MARRIAGE & FIANCÉ VISAS

United States citizens and lawful permanent residents (LPR) may petition for their foreign spouses to either come to the United States with the appropriate immigration status or, if their spouse is already living here, to adjust their status. United States citizens may apply for fiancé or fiancée visas before they marry. Although the process of getting a spouse or fiancé(e) visa may seem easy, there are obstacles to overcome in the family-based immigration system. The best way to avoid them is by hiring an experienced immigration attorney. Call us today for a free consultation at (419) 867-9966.

For foreign spouses abroad, the primary avenue is as follows:
  • First, the U.S. Citizen or LPR Files A Visa Petition. Citizens and permanent residents can petition for permanent green cards on behalf of their wives or husbands who desire to immigrate by filing a Form I-130 petition. U.S. citizen petitions for their spouses are called "immediate relative petitions" meaning upon approval the spouse moves on to the next step immediately and there is an immigrant visa available to them to use. LPRs are subject to preference categories meaning that there are only so many visa available for these types of filings and there is a wait list. This should not discourage LPRs from filing for their spouses and also should encourage the LPRs to file for naturalization.
  • Once the visa petition is approved and there is a visa available for the immigrant beneficiary, then the beneficiary must submit several more forms and supporting documents to the National Visa Center and then attend an interview at the U.S. Embassy or Consulate abroad. Upon completion of the consular interview and approval, the consulate will affix an "immigrant visa" stamp to the passport.
This is routinely called "consular processing." If the foreign national spouse was here in the U.S. and needs an immigration waiver for past violations (such as unlawful presence or criminal violations), then they would submit it at the consular interview. If the foreign national spouse needs a waiver for foreign conduct that cause the consulate to deny their visa application, then they can also submit a waiver at this time.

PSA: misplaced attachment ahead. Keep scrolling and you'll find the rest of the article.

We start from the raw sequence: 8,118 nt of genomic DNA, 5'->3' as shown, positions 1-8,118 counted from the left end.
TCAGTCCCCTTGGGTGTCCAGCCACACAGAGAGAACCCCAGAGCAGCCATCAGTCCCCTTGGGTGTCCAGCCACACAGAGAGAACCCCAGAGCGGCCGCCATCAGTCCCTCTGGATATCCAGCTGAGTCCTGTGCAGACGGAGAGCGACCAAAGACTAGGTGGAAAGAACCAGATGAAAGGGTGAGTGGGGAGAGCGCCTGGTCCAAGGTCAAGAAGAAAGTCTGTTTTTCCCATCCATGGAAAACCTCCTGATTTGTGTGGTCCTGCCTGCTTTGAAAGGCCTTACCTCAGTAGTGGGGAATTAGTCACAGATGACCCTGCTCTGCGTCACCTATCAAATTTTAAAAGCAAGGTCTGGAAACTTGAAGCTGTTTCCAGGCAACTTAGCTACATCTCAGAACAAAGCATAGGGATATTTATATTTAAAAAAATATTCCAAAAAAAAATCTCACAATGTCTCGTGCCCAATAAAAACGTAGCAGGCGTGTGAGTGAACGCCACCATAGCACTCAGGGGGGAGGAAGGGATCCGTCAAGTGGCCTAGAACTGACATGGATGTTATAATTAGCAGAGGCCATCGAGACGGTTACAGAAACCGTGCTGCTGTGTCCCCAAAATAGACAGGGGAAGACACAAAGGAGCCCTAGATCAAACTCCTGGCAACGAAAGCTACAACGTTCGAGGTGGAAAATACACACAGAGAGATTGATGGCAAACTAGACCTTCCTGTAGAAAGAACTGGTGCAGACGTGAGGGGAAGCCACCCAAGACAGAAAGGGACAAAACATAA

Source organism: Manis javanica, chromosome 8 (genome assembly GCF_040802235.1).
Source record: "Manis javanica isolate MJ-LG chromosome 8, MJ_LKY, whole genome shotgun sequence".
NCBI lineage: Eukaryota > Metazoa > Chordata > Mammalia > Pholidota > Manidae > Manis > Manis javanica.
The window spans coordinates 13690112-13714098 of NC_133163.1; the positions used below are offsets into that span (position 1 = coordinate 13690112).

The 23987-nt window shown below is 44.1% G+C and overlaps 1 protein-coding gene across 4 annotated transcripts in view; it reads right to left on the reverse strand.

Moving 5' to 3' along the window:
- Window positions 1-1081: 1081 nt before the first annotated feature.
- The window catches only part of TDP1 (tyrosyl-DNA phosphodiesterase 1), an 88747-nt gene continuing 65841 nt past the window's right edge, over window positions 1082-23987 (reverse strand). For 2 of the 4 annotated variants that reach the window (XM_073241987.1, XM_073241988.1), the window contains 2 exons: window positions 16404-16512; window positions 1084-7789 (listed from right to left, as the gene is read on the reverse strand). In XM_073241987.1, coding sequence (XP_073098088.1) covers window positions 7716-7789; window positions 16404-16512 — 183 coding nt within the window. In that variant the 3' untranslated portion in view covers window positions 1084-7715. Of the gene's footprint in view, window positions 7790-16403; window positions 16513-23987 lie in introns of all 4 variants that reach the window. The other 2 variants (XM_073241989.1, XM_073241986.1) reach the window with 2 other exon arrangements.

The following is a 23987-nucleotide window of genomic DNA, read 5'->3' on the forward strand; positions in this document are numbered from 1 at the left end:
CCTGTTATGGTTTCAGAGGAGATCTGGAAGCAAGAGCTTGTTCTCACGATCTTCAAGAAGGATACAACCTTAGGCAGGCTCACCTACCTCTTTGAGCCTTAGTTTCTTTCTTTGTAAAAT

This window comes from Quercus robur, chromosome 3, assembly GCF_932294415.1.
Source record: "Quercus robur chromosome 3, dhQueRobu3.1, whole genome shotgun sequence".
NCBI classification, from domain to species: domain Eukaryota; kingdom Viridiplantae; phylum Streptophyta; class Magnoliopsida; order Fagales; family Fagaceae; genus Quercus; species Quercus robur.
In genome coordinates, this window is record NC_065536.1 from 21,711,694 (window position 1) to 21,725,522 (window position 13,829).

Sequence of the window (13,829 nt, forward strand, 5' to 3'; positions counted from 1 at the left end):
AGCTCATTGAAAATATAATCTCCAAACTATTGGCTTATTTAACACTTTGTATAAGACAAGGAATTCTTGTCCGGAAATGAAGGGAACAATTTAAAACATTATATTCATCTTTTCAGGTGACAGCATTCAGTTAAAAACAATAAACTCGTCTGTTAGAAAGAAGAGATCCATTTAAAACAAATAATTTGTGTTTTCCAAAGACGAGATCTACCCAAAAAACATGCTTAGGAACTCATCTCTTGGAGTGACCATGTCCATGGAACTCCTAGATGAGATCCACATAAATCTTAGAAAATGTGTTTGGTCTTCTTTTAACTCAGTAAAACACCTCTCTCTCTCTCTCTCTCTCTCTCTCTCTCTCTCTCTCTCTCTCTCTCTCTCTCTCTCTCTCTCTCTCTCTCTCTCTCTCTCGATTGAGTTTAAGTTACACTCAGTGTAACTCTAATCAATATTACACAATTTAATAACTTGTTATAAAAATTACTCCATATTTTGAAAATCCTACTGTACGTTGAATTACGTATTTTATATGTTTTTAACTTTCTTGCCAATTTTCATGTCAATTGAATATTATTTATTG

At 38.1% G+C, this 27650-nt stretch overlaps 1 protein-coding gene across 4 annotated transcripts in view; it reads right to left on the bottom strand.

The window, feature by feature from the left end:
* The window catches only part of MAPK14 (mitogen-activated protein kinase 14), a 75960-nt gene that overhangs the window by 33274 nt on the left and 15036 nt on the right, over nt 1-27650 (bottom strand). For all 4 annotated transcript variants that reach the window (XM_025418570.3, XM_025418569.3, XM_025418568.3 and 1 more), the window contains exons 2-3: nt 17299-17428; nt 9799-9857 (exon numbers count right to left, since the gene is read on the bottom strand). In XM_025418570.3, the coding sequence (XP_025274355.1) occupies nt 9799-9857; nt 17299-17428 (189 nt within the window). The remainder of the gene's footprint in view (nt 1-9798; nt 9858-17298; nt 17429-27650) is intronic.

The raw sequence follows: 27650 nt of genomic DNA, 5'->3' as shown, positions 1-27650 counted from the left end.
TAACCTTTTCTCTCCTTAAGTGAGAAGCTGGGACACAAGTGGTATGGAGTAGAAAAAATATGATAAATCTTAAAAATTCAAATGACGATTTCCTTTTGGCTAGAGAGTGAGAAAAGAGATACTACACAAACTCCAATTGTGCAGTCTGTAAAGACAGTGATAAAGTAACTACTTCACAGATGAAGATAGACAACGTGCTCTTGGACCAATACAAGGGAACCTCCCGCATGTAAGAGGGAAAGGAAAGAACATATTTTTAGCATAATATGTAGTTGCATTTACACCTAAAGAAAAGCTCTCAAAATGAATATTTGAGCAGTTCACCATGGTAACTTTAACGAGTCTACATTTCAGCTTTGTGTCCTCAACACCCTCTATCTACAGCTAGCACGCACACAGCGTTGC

• Fiancé(e) K-1 visas: Fiancé(e) visas are temporary visas available to immigrants planning to marry U.S. citizens. The process is very similar to the one above but upon entry into the U.S., the foreign national beneficiary must marry within 90 days and then file to adjust their status to that of lawful permanent resident. This is a separate application from the initial fiancé(e) K-1 visa petition and the NVC filings and must be filed with USCIS as soon as possible after entry and marriage.

For Spouses in the United StatesWhen a foreign national enters the United States on a non-immigrant visa, overstays that visa, and marries a U.S. citizen, that individual may be eligible to apply for lawful permanent resident status. Even if you believe that your spouse entered the United States "illegally," they may still qualify for legal status through your marriage.

For Fiancé(e)s in the United StatesThere is no process to adjust status. You must marry to attempt to adjust status or file the K-1 visa petition, depart the U.S. and return through the consulate. Clearly this is not a viable option for most and our office does not encourage this practice.

LPR Status (and "Green Cards") for Foreign Nationals in Abusive Relationships: If you could have received U.S. immigration status based on your relationship to a U.S. citizen or permanent resident, and you are the victim of abuse, then you may be able to self-petition using the Violence Against Women Act (VAWA). VAWA allows abused spouses, parents, and children and their family members to obtain permanent residency without their U.S. citizen or permanent resident family member's assistance and therefore encourages those who are at risk of physical or emotional harm to get out of harm's way without fearing they will lose their link to the U.S.

Requests for Evidence & Notices of Intent to Deny: In all family visa cases and especially those stemming from marriages, the USCIS routinely issues Requests for Evidence (RFEs) and Notices of Intent to Deny (NOIDs). Applicants must respond to these within the allotted time and should seek attorney assistance. Often what seems like a simple issue requires a more complicated response than it would seem. Because a denial often cannot be overcome, it is important to get it right the first time. If you receive an RFE or NOID, it is important to seek legal assistance before responding.